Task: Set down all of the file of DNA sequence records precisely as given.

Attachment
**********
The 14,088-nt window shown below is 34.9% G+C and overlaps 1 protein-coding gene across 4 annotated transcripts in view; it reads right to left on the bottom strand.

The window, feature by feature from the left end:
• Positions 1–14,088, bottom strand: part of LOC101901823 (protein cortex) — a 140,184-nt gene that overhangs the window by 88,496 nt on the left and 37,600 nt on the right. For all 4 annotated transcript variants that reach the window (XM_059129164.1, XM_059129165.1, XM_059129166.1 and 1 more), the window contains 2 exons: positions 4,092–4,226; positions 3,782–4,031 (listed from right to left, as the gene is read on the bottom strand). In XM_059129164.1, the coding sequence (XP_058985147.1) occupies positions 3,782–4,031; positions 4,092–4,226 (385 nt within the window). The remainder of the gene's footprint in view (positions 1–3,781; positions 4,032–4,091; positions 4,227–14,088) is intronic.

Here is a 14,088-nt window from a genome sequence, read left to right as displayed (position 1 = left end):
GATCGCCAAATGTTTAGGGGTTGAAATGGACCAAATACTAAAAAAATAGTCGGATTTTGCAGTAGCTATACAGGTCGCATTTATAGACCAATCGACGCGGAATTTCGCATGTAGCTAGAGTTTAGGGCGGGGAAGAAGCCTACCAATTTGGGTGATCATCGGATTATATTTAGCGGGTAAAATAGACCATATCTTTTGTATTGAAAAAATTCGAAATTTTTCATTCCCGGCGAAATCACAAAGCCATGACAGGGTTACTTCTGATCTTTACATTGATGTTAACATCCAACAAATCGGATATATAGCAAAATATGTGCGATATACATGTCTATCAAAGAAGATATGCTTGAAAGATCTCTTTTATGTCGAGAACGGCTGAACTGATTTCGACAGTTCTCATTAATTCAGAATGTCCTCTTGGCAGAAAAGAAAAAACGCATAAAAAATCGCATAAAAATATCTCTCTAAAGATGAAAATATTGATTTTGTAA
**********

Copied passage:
The 14,088-nt window shown below is 34.9% G+C and overlaps 1 protein-coding gene across 4 annotated transcripts in view; it reads right to left on the bottom strand.

The window, feature by feature from the left end:
• Positions 1–14,088, bottom strand: part of LOC101901823 (protein cortex) — a 140,184-nt gene that overhangs the window by 88,496 nt on the left and 37,600 nt on the right. For all 4 annotated transcript variants that reach the window (XM_059129164.1, XM_059129165.1, XM_059129166.1 and 1 more), the window contains 2 exons: positions 4,092–4,226; positions 3,782–4,031 (listed from right to left, as the gene is read on the bottom strand). In XM_059129164.1, the coding sequence (XP_058985147.1) occupies positions 3,782–4,031; positions 4,092–4,226 (385 nt within the window). The remainder of the gene's footprint in view (positions 1–3,781; positions 4,032–4,091; positions 4,227–14,088) is intronic.

Here is a 14,088-nt window from a genome sequence, read left to right as displayed (position 1 = left end):
GATCGCCAAATGTTTAGGGGTTGAAATGGACCAAATACTAAAAAAATAGTCGGATTTTGCAGTAGCTATACAGGTCGCATTTATAGACCAATCGACGCGGAATTTCGCATGTAGCTAGAGTTTAGGGCGGGGAAGAAGCCTACCAATTTGGGTGATCATCGGATTATATTTAGCGGGTAAAATAGACCATATCTTTTGTATTGAAAAAATTCGAAATTTTTCATTCCCGGCGAAATCACAAAGCCATGACAGGGTTACTTCTGATCTTTACATTGATGTTAACATCCAACAAATCGGATATATAGCAAAATATGTGCGATATACATGTCTATCAAAGAAGATATGCTTGAAAGATCTCTTTTATGTCGAGAACGGCTGAACTGATTTCGACAGTTCTCATTAATTCAGAATGTCCTCTTGGCAGAAAAGAAAAAACGCATAAAAAATCGCATAAAAATATCTCTCTAAAGATGAAAATATTGATTTTGTAA